Eventually I looked one more time in the kitchen cabinet whose door often didn't quite close. There in the furthest darkest corner was Ambrosius in meatloaf position, looking at me with a level stare.

He had clearly decided he did not want the sub-q treatments. Period.

OK, Cat, you win. It's your death, have it your way.

Now what? We're in a stand-off. It seems like not a very good idea, in the long run interest of the household, for him to just curl up and die in the kitchen cupboard, in case there might be a release of bodily fluids in the process. But I also didn't want to disrespect him by grabbing him and dragging him out, either...I could barely reach him even to touch his nose, and I knew from the experience of giving him the antibiotic tablets that he still had a good set of claws and knew how to use them.

I pulled my head out of the cabinet and closed my eyes in thought and prayer. "OK, God, I get it that he doesn't want the treatment. Bro, I'll honor your wish. But God, I don't want to leave him in the cabinet, and I need to get some sleep for driving the bus tomorrow!" After a few moments, I opened my eyes and stuck my head back in the cabinet. No cat! Dazed, I withdrew my head and turned around. He was sitting behind me on the mat as calmly as if he had never been in the cabinet. In those few seconds, he had somehow soundlessly emerged from the cabinet full of noisy stainless steel bowls and passed through a space about 4 inches wide between my body and the cabinet door.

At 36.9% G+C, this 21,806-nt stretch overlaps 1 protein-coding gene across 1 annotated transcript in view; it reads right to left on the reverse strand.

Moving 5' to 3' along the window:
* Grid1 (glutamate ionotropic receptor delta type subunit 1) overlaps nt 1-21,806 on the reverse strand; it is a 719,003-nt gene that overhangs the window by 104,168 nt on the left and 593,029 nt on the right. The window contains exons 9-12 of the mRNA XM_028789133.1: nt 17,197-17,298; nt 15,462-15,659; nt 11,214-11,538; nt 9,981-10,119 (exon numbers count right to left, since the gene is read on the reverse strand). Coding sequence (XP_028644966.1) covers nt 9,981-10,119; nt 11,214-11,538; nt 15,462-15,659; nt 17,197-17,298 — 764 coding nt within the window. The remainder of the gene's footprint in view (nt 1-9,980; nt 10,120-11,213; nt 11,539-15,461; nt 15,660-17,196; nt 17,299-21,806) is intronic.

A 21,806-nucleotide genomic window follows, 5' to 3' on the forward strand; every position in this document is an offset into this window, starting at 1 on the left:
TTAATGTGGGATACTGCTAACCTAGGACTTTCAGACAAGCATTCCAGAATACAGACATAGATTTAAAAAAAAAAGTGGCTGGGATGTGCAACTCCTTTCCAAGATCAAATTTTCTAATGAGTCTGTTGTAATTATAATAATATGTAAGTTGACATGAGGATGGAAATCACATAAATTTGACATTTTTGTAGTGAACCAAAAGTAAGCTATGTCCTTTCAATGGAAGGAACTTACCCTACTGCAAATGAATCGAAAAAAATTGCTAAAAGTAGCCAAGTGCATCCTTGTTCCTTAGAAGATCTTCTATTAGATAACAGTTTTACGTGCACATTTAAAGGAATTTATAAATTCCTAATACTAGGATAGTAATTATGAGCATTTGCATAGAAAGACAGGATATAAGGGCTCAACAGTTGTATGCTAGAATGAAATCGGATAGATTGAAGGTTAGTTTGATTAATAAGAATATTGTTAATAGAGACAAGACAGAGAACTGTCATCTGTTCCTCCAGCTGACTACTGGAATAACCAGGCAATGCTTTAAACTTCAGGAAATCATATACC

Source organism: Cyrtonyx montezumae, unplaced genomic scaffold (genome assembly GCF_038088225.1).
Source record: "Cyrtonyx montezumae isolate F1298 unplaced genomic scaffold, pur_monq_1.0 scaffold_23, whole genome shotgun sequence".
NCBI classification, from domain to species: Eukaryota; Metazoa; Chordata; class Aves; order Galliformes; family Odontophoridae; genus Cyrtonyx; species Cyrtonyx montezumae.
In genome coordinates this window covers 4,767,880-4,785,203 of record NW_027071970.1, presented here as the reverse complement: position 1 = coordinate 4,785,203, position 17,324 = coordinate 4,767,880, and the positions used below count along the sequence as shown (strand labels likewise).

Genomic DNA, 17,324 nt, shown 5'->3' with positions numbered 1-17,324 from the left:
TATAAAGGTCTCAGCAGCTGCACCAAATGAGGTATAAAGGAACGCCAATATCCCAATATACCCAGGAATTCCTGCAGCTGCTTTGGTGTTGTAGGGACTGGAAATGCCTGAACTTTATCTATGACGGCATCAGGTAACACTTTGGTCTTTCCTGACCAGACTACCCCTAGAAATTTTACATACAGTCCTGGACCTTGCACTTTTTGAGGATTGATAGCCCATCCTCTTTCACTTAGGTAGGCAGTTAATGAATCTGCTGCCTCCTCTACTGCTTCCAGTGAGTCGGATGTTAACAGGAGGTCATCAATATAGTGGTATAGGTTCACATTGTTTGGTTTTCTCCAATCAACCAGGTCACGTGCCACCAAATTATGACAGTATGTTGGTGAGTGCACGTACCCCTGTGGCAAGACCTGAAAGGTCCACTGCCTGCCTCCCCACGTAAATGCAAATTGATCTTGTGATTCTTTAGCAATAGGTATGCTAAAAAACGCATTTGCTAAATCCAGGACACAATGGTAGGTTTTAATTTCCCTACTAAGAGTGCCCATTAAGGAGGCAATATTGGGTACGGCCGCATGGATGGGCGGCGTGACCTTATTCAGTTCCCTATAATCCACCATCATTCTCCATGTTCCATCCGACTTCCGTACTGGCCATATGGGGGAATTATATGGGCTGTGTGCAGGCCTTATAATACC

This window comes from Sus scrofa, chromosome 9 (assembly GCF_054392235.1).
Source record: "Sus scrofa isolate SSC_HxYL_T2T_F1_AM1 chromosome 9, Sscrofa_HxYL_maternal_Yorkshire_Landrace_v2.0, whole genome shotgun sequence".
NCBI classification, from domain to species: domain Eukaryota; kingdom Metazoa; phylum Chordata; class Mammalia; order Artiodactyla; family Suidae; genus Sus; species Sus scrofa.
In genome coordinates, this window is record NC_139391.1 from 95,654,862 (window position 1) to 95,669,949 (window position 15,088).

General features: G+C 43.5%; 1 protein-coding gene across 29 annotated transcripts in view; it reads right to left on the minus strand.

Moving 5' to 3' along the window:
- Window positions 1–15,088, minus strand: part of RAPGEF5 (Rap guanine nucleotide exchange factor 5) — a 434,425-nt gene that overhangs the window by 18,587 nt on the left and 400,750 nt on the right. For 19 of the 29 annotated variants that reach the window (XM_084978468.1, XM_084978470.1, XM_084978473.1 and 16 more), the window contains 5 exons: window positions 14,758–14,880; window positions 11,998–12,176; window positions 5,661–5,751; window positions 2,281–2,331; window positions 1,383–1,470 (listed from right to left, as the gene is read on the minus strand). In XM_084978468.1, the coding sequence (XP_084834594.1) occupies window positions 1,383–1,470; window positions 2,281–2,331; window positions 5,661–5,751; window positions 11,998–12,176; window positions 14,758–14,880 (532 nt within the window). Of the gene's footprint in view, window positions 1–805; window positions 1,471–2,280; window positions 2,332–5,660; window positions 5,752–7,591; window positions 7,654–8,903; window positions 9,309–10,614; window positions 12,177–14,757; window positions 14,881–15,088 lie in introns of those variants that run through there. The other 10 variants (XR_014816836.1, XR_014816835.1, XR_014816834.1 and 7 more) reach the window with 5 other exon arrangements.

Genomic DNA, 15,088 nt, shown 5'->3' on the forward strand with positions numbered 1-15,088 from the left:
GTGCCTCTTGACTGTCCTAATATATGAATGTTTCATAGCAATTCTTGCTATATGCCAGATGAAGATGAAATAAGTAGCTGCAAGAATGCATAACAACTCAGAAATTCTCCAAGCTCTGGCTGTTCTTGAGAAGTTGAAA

We retired to the fireside for our evening meditation without the treatment...a relief, a simplification of both our lives. When I grew drowsy, I laid him on the bed quilt and crawled under him. So many times in my own grief or illness, through the years, he had comforted me by resting serenely on my stomach as I lay in bed. Now the position was the same, but it was he who was ill. A while later I realized that he had noiselessly left the high bed, and returned to his post in the bathroom.

Sunday passed in the familiar rhythm, emptier with neither food-tempting nor pill-administering nor fluid-injecting. A comfortable emptiness. The sense of profound waiting for death gathered about the house, the deeply spiritual "gathering" of a Quaker meeting. The unmistakable certainty of God in everyone present. Coincidentally, this was the weekend that none of my Sunday apprentices were in town, so we were only three old friends (me, Toss, and Bro) gathered to witness one friend's final slow journey into the unknown.